(Φx = random frequencies of x)
Unifying framework for Gaussian, Bernoulli, bdd.: subgaussian

Deﬁnition (Subgaussian random variables)
A random variable X is called subgaussian if its tail is dominated by
the gaussian tail:

P(|X | > t) ≤ 2 exp(−Ct 2 )    for all t > 0.

Will also assume variance 1.
From restricted isometries to singular values
Restricted isometry condition = all minors are almost isometries.
Minors of subgaussian random matrices are also subgaussian.
So the problem reduces to studying
¯
N × n subgaussian matrix A, normalized: A =       1
√ A.
N
¯
Main question: is A an approximate isometry?
¯
C1 x ≤ Ax ≤ C2 x          for all vectors x,

with C1 ≈ C2 ≈ 1 (like 0.8 and 1.2).
√
¯                  ¯       ¯ ¯
In terms of the singular values of A (eigenvalues of |A| = A∗ A),
¯
the best constant C2 is the largest singular value λmax (A);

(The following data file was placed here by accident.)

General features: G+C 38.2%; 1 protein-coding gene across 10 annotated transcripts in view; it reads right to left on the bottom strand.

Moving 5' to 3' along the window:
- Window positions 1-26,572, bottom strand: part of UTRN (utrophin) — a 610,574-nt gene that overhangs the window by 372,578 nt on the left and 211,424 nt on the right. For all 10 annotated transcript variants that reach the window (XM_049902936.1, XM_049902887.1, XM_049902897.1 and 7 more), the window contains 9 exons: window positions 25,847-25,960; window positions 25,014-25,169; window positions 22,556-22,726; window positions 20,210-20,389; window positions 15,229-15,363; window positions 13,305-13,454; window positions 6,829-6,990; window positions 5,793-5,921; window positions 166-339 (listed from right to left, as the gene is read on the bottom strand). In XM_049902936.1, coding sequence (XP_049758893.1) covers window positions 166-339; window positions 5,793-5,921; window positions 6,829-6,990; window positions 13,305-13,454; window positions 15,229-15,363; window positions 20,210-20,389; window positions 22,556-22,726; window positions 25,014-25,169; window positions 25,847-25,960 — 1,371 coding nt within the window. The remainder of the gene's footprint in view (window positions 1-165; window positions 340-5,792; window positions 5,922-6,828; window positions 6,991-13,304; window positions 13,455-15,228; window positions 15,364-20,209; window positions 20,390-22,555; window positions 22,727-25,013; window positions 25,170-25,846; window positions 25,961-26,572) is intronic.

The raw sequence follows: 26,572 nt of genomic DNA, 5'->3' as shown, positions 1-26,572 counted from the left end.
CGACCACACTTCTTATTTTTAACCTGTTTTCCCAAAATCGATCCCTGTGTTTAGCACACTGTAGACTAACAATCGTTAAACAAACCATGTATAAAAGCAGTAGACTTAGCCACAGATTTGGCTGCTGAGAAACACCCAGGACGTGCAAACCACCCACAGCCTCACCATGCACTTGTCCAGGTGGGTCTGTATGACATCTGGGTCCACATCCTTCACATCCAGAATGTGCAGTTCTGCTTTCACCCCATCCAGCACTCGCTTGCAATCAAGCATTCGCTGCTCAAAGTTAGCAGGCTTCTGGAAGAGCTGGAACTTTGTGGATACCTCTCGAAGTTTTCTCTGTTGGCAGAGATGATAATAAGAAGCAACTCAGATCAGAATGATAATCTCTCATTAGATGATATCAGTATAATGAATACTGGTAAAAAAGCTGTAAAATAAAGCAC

¯
the best constant C1 is the smallest singular value λmin (A).
¯               ¯
We want to bound λmax (A) above, λmin (A) below,
with high probability.
Asymptotic theory of random matrices
Studies limiting spectral properties of random N × n matrices A,
n
as n → ∞ and the aspect ratio    N   → y.
During 1980–1993, it was shown for subgaussian i.i.d. matrices:
¯       √                ¯       √
λmax (A) → 1 + y ;       λmin (A) → 1 − y        a.s.

Thus close to 1 for small y (tall matrices are almost isometries).
Does this solve our problem (proves R.I.C.?)
No: the asymptotic theory holds in the limit, not for ﬁnite sizes n.
Also, the probability is insufﬁcient to take the union bound over all
(exponentially many) minors A.
We need a non-asymptotic theory of random matrices,
valid for all ﬁnite sizes.